The governments of India and the US have released a joint statement affirming the two countries’ commitment to work together in a number of key areas, including intellectual property rights and healthcare-related trade.
Both countries have agreed to “strengthen collaboration, dialogue and co-operation between the regulatory authorities of the two countries to ensure safety, efficacy and quality of pharmaceuticals, including generic medicines” and want to ensure that “the poorest populations in India and the US have access to quality healthcare (while) identifying ways in which trade and innovation policies can enhance access to quality health and affordable medicines”.
India needs systems in place to identify and respond to quality issues throughout the product lifecycle (in this case, generic and other drugs), before these become problems.
Policies and conflicts An examination of endemic problems in the pharmaceutical sector, such as chronic drug shortages and inadequate modernisation in the drug-manufacturing sector, is necessary.
We need not imitate the model adopted in the US, but it would be useful to strategically position in India an Office of Pharmaceutical Quality (call it by any other name if so desired, but revamp our present systems), so that the regulatory authorities are on tap, as well as on top of it all.
The Ministry of Commerce had placed in the public domain (till January 30, 2015), a draft national policy that will revamp India’s IPR policy and “stimulate innovation”.
The Ministry of Health has placed in the public domain its Draft National Health Policy 2015 (till February 28, 2015). Immediate inter-ministerial dialogue must ensure that these two national policies do not work at cross-purposes.
A word of caution is in order here. It is never enough in India for medicines to be merely affordable. These must simultaneously be accessible and available in every block headquarters. If patent monopolies are to drive innovation (as proposed in the draft new policy on IPRs), in that event, drugs and medicines will remain neither affordable nor accessible!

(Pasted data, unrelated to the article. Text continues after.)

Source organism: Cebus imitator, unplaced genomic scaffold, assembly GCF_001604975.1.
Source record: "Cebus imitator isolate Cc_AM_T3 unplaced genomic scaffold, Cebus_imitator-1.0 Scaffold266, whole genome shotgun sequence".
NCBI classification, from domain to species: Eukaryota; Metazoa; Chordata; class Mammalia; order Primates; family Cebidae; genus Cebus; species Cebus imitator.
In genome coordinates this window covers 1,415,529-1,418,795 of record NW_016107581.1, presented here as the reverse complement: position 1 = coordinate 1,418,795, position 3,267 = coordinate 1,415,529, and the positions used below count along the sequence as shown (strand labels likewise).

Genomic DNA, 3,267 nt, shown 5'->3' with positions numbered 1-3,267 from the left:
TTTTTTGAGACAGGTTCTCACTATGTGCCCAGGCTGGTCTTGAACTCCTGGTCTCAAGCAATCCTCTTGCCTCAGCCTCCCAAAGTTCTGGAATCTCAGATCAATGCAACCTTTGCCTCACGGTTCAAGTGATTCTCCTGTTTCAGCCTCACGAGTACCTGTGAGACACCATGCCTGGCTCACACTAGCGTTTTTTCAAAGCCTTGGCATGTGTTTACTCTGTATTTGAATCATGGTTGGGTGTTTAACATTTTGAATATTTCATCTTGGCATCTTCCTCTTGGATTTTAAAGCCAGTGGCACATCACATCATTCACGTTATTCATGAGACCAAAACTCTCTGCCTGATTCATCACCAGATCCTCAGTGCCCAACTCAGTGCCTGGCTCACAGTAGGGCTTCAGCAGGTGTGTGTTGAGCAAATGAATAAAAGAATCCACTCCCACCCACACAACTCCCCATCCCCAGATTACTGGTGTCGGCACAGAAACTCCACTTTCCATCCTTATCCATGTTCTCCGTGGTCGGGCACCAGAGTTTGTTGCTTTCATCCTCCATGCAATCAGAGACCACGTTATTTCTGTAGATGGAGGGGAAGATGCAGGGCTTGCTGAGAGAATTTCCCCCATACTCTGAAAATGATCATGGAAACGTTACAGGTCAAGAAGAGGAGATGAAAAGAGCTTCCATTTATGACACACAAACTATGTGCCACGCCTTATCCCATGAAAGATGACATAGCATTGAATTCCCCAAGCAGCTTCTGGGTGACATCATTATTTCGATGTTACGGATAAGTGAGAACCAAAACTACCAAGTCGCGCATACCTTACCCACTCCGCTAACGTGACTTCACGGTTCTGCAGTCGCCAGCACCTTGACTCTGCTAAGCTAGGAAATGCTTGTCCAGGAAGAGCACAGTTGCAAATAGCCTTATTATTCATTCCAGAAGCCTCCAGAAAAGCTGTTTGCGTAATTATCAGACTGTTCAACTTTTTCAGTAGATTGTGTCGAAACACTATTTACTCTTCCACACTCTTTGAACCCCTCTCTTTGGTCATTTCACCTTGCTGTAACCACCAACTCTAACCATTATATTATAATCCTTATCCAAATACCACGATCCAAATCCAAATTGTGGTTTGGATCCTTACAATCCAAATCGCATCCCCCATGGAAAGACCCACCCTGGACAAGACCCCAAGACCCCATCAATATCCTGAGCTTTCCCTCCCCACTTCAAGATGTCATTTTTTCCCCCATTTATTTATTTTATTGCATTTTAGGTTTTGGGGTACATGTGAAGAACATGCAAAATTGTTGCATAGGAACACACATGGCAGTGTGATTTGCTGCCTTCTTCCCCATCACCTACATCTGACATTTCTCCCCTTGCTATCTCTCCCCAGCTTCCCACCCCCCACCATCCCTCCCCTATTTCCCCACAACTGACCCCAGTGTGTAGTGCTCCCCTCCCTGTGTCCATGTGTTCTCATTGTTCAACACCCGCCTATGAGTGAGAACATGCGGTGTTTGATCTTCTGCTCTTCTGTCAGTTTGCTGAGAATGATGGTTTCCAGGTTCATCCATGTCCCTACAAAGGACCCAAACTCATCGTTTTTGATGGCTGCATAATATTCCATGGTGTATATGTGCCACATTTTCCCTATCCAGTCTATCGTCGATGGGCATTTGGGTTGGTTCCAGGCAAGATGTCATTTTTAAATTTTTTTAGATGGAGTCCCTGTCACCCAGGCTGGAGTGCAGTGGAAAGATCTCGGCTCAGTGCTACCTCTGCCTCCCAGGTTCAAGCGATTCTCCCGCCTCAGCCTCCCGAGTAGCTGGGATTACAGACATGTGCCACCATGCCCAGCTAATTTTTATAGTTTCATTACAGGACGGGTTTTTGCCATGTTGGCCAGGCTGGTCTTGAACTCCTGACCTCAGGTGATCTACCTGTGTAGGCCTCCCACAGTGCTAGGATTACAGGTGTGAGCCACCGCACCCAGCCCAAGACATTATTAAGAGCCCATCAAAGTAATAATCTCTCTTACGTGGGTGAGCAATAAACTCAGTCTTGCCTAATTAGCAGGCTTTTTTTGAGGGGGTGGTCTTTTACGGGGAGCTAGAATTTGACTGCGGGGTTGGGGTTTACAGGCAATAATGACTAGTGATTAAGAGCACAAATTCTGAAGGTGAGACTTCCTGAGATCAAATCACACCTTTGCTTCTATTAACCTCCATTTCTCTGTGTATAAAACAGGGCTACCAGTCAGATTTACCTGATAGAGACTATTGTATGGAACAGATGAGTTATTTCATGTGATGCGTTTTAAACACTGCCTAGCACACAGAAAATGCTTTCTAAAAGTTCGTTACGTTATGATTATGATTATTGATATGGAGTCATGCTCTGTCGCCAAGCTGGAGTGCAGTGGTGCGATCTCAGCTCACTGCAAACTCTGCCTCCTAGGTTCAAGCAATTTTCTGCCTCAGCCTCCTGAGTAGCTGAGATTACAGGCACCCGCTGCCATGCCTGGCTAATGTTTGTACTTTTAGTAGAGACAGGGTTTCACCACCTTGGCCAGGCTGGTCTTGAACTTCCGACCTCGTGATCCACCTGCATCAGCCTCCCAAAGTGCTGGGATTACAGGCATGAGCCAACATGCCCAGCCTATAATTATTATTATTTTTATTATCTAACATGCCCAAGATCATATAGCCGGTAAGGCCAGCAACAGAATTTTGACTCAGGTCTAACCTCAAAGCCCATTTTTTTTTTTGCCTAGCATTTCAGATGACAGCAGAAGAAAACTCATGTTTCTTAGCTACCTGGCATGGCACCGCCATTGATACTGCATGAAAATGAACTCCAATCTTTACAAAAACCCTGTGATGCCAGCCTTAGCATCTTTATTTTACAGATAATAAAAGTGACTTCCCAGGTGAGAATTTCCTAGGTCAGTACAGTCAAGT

It is for the Ministry of Health and Family Welfare to remain vigilant about its own goals and resolve these contradictions.
The India-US Joint Statement states that the Healthcare Dialogue is slated to cover “affordable healthcare, cost saving mechanisms, distribution barriers, patent quality, health services, information technology and complementary and traditional medicine”.
The world over, current health care systems are being overtaken by rapid technology transformation, data-driven diagnosis, new discoveries in medicine, a healthier population, and a focus on chronic conditions.
Healthcare in India is under-served and over-consumed. India did not invest in an integrated public health system involving food safety, water management, waste disposal, vector control, sanitation systems, health education and health regulation. Quality of care is compromised on account of limited accreditation, and low adoption of basic technologies.
Affordable healthcare The Healthcare Dialogue between both countries would enable India to make that great leap forward to move beyond the manufacture of generic drugs and emerge as an innovation hub in lower cost health products and services.
It can also help boost local manufacturing, and transform India into an export hub for medical products and equipment, and facilitate — and develop within India — an R&D hub for tropical diseases.
The fact remains that at primary healthcare levels, general practitioners are the only ones who can provide patient-oriented holistic care. The introduction of a market-based incentive for general practitioners would restore to them some pride of place in public health policy and programme, and would help deliver on access, availability, affordability and quality of healthcare, at household levels.
The India-US dialogue will also help scale up and expand healthcare packages to integrate screening, prevention, treatment and follow-up, across the delivery, insurance, technology and pharmaceutical sectors of the healthcare industry, through appropriately developed public-private partnerships.
It will also push India to remain vigilant about enforcing its patent laws.
The writer is Senior Advisor, Outline India. She is a former Special Secretary, Ministry of Health.